Good morning. How’s this for luck. On Friday a Canadian teenager became the country's youngest lottery winner taking home a jackpot C$48m (£29.7m) with the first ticket she ever bought.
FTSE hits record high
On Friday the UK’s blue-chip share index closed at an all-time high, for the first time since May 2018. The FTSE 100 climbed 1.0% to 7,901.8 driven by the pound slumping after the US dollar strengthened on stronger-than-expected jobs data. The index has a large contingent of global businesses who earn dollars, so a weaker pound makes their profits more valuable. The FTSE 100 has joined other stock markets making a strong start to 2023 with a nearly 6% gain. The index has been criticised for its lack of fast-growing tech companies – although that helped it avoid losses last year, when big tech valuations dropped.
US jobs market surprises
New data released on Friday showed that hiring unexpectedly surged and unemployment fell to a multi-decade low in the US jobs market, defying recession forecasts. The world’s largest economy added 517,000 jobs in January, the fastest pace since last July, and much higher than the 185,000 predicted. Most of the growth came in leisure and hospitality, government and healthcare. The unemployment rate also fell to 3.4%, the lowest rate since 1969.
The surprisingly strong jobs report came just days after the US central bank raised rates for the eighth time in the past year as part of its ongoing efforts to combat historic inflation. The strength of the labour market raises concerns that more interest rate hiking may be needed to push inflation back to the 2% target.
Big tech ‘A’ team disappoints
At the end of last week Apple, Amazon and Alphabet all released earnings reports for the final quarter of 2022, each with its own specific points of concern. Apple reported its first year-on-year decline in quarterly revenues since 2019, due to weakening consumer demands and a festive season where China’s Covid lockdowns hampered production in iPhone factories. Amazon also raised concerns over weaker consumer spending, while its usually reliable cloud computing division saw growth slow as clients cut back. Alphabet saw ad revenue drop for just the second time since going public in 2004 as companies continue to reel back marketing budgets in an uncertain economy.
Adani’s $100bn wipeout
In less than two weeks the value of the Adani Group, a conglomerate with interests across energy, transport and infrastructure, has lost $112bn, a drop of 50%. It’s meant the net worth of founder Indian billionaire Gautam Adani has also taken a beating – he’s lost his place in the world’s top 10 richest people, and is no longer Asia or India’s richest person. Analysts have called the downfall “so spectacular that it defies just about every historical comparison.”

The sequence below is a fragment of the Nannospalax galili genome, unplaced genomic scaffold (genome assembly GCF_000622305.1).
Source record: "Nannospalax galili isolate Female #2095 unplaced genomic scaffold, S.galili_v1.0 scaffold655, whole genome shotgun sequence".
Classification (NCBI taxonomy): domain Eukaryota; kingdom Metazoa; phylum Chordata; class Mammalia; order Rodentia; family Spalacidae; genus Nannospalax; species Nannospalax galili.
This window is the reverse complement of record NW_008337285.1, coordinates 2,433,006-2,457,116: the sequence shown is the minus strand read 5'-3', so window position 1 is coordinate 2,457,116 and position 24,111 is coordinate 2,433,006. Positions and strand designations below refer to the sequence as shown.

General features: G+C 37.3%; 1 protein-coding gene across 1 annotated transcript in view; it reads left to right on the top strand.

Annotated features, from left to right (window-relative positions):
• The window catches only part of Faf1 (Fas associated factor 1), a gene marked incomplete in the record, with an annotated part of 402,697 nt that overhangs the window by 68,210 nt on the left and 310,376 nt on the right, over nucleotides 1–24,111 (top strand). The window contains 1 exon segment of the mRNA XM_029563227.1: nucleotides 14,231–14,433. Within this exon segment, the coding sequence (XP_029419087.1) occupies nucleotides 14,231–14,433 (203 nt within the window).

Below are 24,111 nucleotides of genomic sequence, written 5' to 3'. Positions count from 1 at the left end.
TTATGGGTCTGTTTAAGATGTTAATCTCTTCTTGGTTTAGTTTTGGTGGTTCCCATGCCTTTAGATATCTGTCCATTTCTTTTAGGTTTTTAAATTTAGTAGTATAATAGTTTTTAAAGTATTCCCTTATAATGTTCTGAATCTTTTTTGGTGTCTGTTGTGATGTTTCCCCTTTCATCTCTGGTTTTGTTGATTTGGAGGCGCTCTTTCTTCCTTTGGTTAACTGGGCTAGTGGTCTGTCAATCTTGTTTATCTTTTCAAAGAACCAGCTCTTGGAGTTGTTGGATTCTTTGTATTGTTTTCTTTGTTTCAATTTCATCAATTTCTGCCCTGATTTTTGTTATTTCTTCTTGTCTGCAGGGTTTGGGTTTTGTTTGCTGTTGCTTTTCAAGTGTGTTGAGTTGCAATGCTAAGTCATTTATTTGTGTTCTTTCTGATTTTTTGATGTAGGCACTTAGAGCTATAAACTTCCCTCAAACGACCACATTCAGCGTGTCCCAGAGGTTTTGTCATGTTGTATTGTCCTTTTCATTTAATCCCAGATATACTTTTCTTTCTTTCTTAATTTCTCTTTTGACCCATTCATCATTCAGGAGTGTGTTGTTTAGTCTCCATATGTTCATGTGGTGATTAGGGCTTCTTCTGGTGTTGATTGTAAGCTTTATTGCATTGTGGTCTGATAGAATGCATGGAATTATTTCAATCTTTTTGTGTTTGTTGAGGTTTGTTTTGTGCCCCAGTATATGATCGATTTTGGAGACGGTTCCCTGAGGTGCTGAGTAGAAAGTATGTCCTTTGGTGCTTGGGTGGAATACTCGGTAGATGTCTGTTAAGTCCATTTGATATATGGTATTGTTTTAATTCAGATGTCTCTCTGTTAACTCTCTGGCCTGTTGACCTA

The debacle started when Hindenburg Research released a damning report last month that accused the Adani Group of stock manipulation and accounting fraud which the company has vehemently denied. The situation could spell trouble for India’s economy as Adani has close ties to the country’s ruling party. If its freefall continues, panic could set in across financial markets as foreign investors pull out.
Fast moving cars: Ferrari is predicting another record-breaking year amid “persistently high demand” for its sports cars despite a global cost-of-living crisis.
Legal woes: The number of sacked Twitter staff launching legal action against the company "goes up daily", according to a lawyer representing some of them.
Energy outrage: Courts waved through applications by energy firms to forcibly install prepayment meters in people's homes, according to internal advice from a top magistrate leaked to the BBC.
Arm twisting: The City watchdog is considering easing rules in an attempt to win the £34bn listing of Cambridge-based technology firm Arm Holdings, it has been reported.
In the clear: Elon Musk did not deceive his investors when he tweeted in 2018 that he had the funding to take Tesla private, a jury has found.
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Number Of The Day
How much a 30 second ad will cost in this Sunday’s Super Bowl, the equivalent slot cost $42,000 at the first event in 1967.